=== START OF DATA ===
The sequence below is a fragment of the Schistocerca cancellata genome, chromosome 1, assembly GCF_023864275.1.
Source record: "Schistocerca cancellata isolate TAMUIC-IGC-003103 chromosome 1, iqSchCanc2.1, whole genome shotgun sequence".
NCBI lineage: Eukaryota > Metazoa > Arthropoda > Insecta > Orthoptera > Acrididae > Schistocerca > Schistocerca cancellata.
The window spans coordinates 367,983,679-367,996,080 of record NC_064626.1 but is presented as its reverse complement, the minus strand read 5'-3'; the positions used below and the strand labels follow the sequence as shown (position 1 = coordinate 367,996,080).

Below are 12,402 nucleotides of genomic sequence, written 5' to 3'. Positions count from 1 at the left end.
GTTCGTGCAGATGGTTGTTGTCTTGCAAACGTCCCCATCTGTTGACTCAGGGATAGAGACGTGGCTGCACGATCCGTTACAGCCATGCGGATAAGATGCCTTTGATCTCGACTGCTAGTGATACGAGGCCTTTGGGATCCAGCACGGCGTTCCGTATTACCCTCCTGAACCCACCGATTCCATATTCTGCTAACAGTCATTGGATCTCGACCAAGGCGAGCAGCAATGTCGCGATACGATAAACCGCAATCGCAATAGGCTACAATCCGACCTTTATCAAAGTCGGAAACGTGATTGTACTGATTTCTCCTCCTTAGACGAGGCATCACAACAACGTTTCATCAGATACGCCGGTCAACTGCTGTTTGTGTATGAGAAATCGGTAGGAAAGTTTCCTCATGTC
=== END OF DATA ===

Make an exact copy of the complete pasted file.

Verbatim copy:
The sequence below is a fragment of the Schistocerca cancellata genome, chromosome 1, assembly GCF_023864275.1.
Source record: "Schistocerca cancellata isolate TAMUIC-IGC-003103 chromosome 1, iqSchCanc2.1, whole genome shotgun sequence".
NCBI lineage: Eukaryota > Metazoa > Arthropoda > Insecta > Orthoptera > Acrididae > Schistocerca > Schistocerca cancellata.
The window spans coordinates 367,983,679-367,996,080 of record NC_064626.1 but is presented as its reverse complement, the minus strand read 5'-3'; the positions used below and the strand labels follow the sequence as shown (position 1 = coordinate 367,996,080).

Below are 12,402 nucleotides of genomic sequence, written 5' to 3'. Positions count from 1 at the left end.
GTTCGTGCAGATGGTTGTTGTCTTGCAAACGTCCCCATCTGTTGACTCAGGGATAGAGACGTGGCTGCACGATCCGTTACAGCCATGCGGATAAGATGCCTTTGATCTCGACTGCTAGTGATACGAGGCCTTTGGGATCCAGCACGGCGTTCCGTATTACCCTCCTGAACCCACCGATTCCATATTCTGCTAACAGTCATTGGATCTCGACCAAGGCGAGCAGCAATGTCGCGATACGATAAACCGCAATCGCAATAGGCTACAATCCGACCTTTATCAAAGTCGGAAACGTGATTGTACTGATTTCTCCTCCTTAGACGAGGCATCACAACAACGTTTCATCAGATACGCCGGTCAACTGCTGTTTGTGTATGAGAAATCGGTAGGAAAGTTTCCTCATGTC